Chronic compartment syndrome (CCS) occurs when pressure builds up within the body’s muscle compartments. Compartments are made of sheets of connective tissue called fascia. These sheets are under the skin of the arms and legs. They wrap around groups of muscles, nerves, and blood vessels. When pressure builds up in the compartments, it disrupts or blocks blood flow to the muscles and nerves.
Unlike acute compartment syndrome, CCS is not an emergency. However, you should see your doctor to get treatment.
Compartment Syndrome in Lower Leg
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CCS is most commonly caused by intense exercise.
CCS usually occurs in people less than 30 years old. Other factors that may increase your chance of CCS include: Participating in endurance sportsParticipate in sports that involve running or jumpingAnabolic steroid and creatine useEccentric exercisePoor biomechanics in runners
CSS can affect the lower leg. However, it can also affect the arms, hands, feet, and buttocks.
Symptoms may include: Severe pain during exercise that typically goes away an hour after stoppingPain on both sides of the body, such as in both legsFullness or tightness in the muscleTender, aching musclesMuscle weaknessNumbness, tinglingIn severe cases, foot drop—a foot slaps hard on the ground when running
Your doctor will ask about your symptoms and medical history. A physical exam will be done. Slit catheter or tonometer can measure compartment pressure.Range-of-motion stretches can assess the damage.
Imaging tests to evaluate bodily structures may include:
MRI scanCT scanElectromyogram
Talk with your doctor about the best treatment plan for you. Treatment options include the following:
Surgery, called fasciotomy, is the main treatment for CCS. This is done to open the compartment and relieve pressure. A long cut will be made into the fascia to open the tissue and relieve pressure.
It can take up to 3 months to recover. After surgery, you will need physical therapy.
If you are only had CCS for a short time or you decide not to have surgery, your doctor may recommend that you: Stop the activity that is causing CCS and restChange your training routineDo physical therapyTake anti-inflammatory medications or muscle relaxantsCustom made orthotics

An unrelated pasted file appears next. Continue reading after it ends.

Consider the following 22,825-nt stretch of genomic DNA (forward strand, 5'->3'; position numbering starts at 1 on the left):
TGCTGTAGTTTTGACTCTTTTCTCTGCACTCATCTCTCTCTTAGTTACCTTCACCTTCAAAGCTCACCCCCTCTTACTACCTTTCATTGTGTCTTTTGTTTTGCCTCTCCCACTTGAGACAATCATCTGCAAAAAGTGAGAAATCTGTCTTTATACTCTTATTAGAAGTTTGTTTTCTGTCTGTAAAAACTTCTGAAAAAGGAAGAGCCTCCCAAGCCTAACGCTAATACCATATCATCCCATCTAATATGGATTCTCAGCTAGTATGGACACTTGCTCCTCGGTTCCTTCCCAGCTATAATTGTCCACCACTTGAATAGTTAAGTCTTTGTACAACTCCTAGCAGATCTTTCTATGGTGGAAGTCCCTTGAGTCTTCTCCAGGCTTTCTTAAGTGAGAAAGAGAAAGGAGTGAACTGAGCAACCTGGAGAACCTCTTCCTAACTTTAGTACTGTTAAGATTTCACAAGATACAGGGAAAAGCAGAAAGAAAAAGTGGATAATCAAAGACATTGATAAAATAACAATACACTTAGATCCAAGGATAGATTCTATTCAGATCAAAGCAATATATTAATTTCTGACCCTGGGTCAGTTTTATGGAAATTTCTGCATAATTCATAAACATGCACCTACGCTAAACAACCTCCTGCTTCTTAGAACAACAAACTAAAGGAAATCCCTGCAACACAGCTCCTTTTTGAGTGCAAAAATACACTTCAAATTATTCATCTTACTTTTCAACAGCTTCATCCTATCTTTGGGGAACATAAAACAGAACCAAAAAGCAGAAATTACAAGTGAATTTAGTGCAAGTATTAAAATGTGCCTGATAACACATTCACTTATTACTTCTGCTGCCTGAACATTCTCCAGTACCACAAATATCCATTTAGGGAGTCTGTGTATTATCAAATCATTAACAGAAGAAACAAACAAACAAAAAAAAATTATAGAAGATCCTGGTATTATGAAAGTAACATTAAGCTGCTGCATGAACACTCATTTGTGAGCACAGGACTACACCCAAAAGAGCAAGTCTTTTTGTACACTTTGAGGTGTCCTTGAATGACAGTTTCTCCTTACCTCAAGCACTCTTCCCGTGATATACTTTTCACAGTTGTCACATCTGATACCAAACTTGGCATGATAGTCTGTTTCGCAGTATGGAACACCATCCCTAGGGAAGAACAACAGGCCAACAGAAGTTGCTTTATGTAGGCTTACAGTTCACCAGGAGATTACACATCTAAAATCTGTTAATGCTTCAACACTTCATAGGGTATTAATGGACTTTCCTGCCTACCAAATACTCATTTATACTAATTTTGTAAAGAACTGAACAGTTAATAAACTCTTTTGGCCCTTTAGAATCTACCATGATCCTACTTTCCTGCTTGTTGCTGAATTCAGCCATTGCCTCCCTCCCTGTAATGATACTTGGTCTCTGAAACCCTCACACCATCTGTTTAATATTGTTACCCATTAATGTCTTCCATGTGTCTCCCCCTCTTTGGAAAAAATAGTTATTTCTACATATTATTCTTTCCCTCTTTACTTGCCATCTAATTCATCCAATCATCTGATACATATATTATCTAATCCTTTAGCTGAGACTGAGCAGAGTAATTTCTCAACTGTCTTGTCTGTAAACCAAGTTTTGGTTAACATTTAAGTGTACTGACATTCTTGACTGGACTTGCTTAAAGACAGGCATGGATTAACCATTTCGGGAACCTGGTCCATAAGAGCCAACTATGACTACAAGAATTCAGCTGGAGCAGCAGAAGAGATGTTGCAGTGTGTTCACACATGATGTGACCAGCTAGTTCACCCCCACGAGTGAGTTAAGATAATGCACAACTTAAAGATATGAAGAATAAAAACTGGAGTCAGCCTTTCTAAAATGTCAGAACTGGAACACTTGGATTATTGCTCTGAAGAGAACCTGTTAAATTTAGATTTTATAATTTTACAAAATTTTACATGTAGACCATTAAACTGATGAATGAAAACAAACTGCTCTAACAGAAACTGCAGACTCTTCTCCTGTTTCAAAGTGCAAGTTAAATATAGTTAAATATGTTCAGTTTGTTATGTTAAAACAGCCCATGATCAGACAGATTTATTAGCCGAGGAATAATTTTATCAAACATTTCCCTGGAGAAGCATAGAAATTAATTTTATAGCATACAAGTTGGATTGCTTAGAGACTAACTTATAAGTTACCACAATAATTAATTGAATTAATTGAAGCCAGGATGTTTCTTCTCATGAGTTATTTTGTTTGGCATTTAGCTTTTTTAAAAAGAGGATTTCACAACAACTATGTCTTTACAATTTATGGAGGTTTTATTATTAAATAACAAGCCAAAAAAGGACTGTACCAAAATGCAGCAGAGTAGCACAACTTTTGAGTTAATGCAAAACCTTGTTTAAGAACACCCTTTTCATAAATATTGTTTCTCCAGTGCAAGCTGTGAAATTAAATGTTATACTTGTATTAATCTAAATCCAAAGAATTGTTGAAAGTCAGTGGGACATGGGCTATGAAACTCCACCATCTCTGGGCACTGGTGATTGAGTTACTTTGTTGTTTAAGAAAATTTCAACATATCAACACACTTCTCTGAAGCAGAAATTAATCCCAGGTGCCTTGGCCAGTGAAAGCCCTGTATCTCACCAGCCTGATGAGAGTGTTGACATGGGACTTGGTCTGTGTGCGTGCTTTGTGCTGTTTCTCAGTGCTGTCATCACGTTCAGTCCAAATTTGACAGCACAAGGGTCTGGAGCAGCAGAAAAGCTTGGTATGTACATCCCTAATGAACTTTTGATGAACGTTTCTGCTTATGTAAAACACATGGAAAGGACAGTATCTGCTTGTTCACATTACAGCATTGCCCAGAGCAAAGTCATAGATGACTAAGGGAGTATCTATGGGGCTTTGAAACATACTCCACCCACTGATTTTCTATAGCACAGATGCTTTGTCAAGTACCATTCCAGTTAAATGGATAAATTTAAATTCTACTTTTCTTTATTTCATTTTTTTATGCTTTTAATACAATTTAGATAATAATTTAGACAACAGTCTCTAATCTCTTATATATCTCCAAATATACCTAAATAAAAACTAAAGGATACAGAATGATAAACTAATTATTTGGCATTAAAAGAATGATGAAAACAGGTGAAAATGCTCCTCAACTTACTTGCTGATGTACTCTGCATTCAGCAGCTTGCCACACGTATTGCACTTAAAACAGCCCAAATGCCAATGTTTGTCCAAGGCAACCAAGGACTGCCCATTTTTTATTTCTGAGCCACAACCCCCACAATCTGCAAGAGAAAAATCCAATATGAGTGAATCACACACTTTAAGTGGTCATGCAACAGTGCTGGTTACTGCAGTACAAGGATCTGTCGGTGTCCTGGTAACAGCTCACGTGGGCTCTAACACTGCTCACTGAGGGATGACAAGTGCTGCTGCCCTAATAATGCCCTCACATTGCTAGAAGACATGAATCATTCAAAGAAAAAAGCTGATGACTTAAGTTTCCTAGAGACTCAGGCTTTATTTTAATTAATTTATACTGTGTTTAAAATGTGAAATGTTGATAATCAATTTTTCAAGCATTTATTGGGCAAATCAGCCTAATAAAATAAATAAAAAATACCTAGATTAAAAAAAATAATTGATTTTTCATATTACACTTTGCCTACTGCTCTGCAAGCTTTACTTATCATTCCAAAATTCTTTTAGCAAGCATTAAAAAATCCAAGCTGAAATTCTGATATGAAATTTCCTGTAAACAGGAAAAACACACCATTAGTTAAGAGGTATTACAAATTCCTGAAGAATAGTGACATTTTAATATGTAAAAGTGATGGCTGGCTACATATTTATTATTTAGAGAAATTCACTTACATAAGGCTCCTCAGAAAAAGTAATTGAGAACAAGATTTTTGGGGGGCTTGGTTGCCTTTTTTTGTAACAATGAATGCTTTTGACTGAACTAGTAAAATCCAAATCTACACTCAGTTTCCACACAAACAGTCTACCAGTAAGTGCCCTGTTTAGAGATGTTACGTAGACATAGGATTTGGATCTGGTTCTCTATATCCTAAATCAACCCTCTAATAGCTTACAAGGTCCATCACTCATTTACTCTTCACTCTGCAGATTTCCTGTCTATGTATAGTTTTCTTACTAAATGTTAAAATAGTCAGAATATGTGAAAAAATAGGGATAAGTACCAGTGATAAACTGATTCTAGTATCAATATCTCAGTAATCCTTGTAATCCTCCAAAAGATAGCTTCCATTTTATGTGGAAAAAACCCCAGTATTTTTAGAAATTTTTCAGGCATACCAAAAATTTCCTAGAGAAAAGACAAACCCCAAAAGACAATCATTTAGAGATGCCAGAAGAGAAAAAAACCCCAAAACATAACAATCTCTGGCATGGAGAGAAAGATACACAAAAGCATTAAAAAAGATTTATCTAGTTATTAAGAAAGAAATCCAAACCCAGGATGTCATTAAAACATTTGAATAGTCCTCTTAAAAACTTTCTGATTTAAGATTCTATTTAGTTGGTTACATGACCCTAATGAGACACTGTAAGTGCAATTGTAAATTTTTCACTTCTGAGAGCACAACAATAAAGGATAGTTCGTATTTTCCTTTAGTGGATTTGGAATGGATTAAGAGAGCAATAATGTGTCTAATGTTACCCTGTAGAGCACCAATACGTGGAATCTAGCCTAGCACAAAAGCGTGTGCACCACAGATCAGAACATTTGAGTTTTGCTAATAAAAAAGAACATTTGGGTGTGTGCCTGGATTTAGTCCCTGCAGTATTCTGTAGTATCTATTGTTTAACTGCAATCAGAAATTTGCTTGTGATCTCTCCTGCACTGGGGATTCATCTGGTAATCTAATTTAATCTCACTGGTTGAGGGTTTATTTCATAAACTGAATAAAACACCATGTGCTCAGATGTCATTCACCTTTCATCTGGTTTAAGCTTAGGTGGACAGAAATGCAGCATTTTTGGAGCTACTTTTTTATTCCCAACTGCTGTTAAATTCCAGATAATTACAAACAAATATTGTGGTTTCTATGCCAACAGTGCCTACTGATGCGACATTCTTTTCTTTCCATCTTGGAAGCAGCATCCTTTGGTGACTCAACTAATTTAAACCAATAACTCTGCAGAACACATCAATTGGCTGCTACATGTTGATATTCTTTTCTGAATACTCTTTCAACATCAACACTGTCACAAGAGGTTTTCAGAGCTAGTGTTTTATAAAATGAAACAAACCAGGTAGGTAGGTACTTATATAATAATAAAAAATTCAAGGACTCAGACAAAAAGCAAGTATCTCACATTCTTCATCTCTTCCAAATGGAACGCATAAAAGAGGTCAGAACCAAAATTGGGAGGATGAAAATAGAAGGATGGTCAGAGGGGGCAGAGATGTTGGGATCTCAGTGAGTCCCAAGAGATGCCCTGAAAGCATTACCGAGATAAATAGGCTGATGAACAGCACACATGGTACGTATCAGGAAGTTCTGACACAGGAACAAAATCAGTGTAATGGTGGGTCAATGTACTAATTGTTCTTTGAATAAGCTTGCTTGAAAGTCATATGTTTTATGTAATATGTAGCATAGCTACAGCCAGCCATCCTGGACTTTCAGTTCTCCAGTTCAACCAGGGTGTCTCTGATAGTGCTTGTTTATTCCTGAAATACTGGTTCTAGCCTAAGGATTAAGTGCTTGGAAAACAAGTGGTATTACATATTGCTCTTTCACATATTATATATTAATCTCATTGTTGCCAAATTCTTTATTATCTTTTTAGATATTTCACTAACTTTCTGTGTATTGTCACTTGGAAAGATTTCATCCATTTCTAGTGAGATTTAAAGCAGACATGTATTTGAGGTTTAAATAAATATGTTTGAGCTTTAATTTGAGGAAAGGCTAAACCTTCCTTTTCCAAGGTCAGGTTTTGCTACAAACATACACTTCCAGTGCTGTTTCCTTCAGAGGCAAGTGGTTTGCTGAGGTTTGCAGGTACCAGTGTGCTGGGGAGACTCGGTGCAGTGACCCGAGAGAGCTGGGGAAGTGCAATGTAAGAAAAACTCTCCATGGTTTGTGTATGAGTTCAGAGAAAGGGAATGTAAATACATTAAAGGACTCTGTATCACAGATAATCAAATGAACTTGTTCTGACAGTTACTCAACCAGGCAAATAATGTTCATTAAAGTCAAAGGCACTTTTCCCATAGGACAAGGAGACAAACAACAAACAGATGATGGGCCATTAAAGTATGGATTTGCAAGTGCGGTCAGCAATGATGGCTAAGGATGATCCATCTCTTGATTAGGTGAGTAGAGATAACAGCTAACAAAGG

To help reduce your chance of CCS: Avoid overexercisingChange your training routineAvoid anabolic steroids and creatine
Chronic compartment syndrome. American Academy of Podiatric Sports Medicine website. Available at:
http://www.aapsm.org/chroniccompartment.html. Accessed January 31, 2013.
Compartment syndrome. American Academy of Orthopaedic Surgeons Ortho Info website. Available at:
http://www.aapsm.org/chroniccompartment.html. Updated October 2009. Accessed January 31, 2013.
Compartment syndrome. EBSCO DynaMed website. Available at:
http://www.ebscohost.com/dynamed. Updated November 20, 2013. Accessed November 25, 2013.
Stedman’s Medical Dictionary. 28th ed. Baltimore, MD: Lippincott Williams & Wilkins; 2005; 700;1894-1895.
Tucker AK. Chronic exertional compartment syndrome of the leg. Curr Rev Musculoskelet Med. 2010;3(1-4):32-37.
Last reviewed December 2014 by Michael Woods, MD
Please be aware that this information is provided to supplement the care provided by your physician. It is neither intended nor implied to be a substitute for professional medical advice. CALL YOUR HEALTHCARE PROVIDER IMMEDIATELY IF YOU THINK YOU MAY HAVE A MEDICAL EMERGENCY. Always seek the advice of your physician or other qualified health provider prior to starting any new treatment or with any questions you may have regarding a medical condition.
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